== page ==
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992 Porsche 911 GT1 Street Version Rendered, Sadly Won't Happen

Porsche returned to the uppermost level of sports car racing in the 1990s, and the German automaker's weapon of choice was revealed in 1996. The 911 GT1 is how it's called, a sports prototype that had little in common with the 996 series of that era. Like, very little indeed.
992 Porsche 911 GT1 Street Version rendering by Guillaume Lerouge 16 photos
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That generation of the Neunelfer had 3.4- and 3.6-liter aspirated and twin-turbo engines. The 911 GT1 and the Straßenversion – which is German for Street Version – used a mid-mounted 3.2 and a sequential transmission instead of a manual or a torque-converter automatic.

Even the chassis consists of a steel-tube frame instead of the 996 unibody architecture, and that’s about enough to get my point across. The 911 GT1-98 won the 1998 edition of Le Mans, finishing ahead of LMP1 prototypes and other LMGT1 candidates such as the McLaren F1 GTR with the glorious S70 engine designed by BMW Motorsport.

All told, the 911 GT1 won 47 times in 135 races, racking up 34 poles as well. The road-going version’s planned production run of 30 units makes it one of the rarest and most collectible Neunelfers of all time, a kind reminder of Porsche’s motorsport legacy from the 1990s. The Straßenversion used to cost 10 times as much as the 911 Carrera, but as opposed to the racecar, the engine was detuned to 544 PS (536 horsepower) to meet emissions laws.

That’s still more than the 911 GT2 of that time, but have you ever wondered how the 911 GT1 Straßenversion would look like today had Porsche developed the 992 into a special-edition road racer? French transportation designer Guillaume Lerouge has the answer to that question in the form of three renderings described as “a quick – for fun – exercise in Photoshop.”

The rear end is undoubtedly taken from the 911 Turbo S based on the shape of the exhaust outlets and the gaping air intakes right next to the doors. The carbon-fiber rear wing is complemented by a sharp-looking lip spoiler up front. Guillaume has also applied a yellow tint to the headlights to underscore the car’s racecraft, and yes, that’s a louvered hood with a small intake right next to the Porsche emblem. A roof intake is also featured.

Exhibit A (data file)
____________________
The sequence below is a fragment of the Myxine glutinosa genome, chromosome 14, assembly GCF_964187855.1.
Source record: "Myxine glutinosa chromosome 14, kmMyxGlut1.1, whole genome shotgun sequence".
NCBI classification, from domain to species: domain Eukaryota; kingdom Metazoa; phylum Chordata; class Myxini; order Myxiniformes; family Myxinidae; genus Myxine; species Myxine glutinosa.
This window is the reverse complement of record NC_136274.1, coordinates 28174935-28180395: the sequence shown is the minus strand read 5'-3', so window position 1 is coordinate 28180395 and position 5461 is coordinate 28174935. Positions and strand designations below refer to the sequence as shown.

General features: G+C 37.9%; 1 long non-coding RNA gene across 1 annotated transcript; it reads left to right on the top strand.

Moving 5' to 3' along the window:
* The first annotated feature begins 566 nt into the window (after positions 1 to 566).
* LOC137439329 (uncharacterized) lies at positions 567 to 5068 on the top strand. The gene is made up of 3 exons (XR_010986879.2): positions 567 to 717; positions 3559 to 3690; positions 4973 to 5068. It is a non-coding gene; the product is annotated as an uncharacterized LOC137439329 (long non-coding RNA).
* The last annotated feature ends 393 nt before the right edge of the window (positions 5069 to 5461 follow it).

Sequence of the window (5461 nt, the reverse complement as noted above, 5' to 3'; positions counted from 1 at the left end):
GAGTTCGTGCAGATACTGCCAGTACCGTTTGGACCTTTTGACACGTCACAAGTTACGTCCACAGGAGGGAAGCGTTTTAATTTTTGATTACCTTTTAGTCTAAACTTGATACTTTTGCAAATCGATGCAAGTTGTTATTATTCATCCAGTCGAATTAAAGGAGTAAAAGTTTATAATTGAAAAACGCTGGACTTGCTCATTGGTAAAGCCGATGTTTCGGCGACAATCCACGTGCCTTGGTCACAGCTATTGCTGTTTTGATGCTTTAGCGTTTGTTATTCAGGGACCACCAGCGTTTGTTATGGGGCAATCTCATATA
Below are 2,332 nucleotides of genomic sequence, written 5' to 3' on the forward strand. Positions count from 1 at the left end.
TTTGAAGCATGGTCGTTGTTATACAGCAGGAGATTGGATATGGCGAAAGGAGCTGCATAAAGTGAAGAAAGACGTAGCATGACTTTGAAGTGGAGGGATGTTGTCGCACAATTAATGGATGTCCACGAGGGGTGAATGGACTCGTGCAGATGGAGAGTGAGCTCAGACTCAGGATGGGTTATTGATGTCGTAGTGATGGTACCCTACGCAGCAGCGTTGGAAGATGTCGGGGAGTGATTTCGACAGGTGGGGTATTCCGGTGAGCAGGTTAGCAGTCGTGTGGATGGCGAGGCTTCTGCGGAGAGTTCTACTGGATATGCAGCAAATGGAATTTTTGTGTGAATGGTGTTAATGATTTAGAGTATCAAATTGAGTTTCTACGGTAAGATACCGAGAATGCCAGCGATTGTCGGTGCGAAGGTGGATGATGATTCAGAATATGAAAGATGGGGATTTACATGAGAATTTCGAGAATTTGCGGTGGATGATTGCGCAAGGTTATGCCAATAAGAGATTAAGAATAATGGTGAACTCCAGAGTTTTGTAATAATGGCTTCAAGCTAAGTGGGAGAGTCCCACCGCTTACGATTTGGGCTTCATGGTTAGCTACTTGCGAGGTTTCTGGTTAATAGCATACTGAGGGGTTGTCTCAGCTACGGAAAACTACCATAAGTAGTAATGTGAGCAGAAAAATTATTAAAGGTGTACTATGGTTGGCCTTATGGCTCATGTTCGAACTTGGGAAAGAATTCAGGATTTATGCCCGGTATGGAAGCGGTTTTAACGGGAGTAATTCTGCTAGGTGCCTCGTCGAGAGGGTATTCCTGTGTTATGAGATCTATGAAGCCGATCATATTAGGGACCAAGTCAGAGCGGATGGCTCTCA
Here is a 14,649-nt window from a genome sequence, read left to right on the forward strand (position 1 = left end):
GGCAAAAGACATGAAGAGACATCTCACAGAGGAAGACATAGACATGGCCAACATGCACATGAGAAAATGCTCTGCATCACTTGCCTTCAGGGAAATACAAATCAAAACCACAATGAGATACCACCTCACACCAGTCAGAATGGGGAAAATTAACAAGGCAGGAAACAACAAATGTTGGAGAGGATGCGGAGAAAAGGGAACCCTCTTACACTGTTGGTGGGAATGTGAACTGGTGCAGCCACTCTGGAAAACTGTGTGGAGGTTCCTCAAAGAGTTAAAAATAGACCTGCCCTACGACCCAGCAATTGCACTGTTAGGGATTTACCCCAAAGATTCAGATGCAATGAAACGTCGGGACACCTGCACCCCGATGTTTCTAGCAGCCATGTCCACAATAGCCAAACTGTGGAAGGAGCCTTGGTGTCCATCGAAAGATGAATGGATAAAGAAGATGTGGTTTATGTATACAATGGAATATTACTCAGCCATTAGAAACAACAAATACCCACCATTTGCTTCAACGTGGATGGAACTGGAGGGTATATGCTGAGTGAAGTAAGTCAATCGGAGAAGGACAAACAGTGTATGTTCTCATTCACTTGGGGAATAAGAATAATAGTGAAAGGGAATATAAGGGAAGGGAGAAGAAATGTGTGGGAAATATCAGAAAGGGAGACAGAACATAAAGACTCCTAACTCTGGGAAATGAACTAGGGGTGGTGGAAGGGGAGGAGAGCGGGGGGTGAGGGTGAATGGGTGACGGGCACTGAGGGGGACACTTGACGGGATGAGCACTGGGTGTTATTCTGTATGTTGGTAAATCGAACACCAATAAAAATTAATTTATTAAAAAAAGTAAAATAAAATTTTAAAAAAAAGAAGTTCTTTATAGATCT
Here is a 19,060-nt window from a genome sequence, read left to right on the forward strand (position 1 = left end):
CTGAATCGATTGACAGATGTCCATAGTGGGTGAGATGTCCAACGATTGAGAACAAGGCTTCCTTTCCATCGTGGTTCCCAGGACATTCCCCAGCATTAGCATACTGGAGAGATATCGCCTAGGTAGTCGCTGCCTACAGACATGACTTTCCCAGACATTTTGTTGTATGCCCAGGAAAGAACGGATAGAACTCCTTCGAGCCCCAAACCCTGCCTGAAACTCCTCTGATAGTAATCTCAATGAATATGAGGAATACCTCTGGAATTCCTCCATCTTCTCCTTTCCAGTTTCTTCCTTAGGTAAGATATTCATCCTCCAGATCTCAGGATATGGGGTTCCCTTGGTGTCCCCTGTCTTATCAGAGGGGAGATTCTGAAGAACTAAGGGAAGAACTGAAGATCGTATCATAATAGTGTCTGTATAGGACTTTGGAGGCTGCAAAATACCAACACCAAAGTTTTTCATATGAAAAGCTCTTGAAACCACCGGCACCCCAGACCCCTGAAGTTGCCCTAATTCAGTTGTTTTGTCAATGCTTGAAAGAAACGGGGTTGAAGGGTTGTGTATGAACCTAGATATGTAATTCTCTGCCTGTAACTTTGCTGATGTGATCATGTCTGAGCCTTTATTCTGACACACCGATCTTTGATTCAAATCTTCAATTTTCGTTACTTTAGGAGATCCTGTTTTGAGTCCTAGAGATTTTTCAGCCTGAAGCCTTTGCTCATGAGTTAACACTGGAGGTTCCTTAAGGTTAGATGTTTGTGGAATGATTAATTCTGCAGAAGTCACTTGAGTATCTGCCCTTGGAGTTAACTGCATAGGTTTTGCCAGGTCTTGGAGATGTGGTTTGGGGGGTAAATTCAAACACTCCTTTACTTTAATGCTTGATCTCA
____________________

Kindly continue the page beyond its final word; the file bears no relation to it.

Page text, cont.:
It may be a little too soon to speculate what kind of powerplant the 992 GT2 RS will feature, but if the road-going 992 GT1 were to happen as a limited edition, there’s no denying the engine from the GT2 RS would hide under the hood with a little more suck-squeeze-bang-blow. For reference, the 991.2 GT2 RS sports a 3.8-liter motor with 700 PS (690 horsepower) at 7,000 rpm and 750 Nm of torque (553 pound-feet) of torque.

The 991.2 series 935 that Porsche revealed at the Rennsport Reunion VI is even more extreme. The track-only tribute to the 935/78 “Moby Dick” is seriously light at 1,380 kilograms (3,042 pounds) and seriously expensive as well at 701,948 euros plus value-added tax.

On that note, do you think that Porsche will revisit the 996 GT1 for a new special edition? Considering the automaker’s involvement in Formula E at the expense of the LMP1 class in the World Endurance Championship, don’t get your hopes up for the miracle to come true.

 
 
 
 
 

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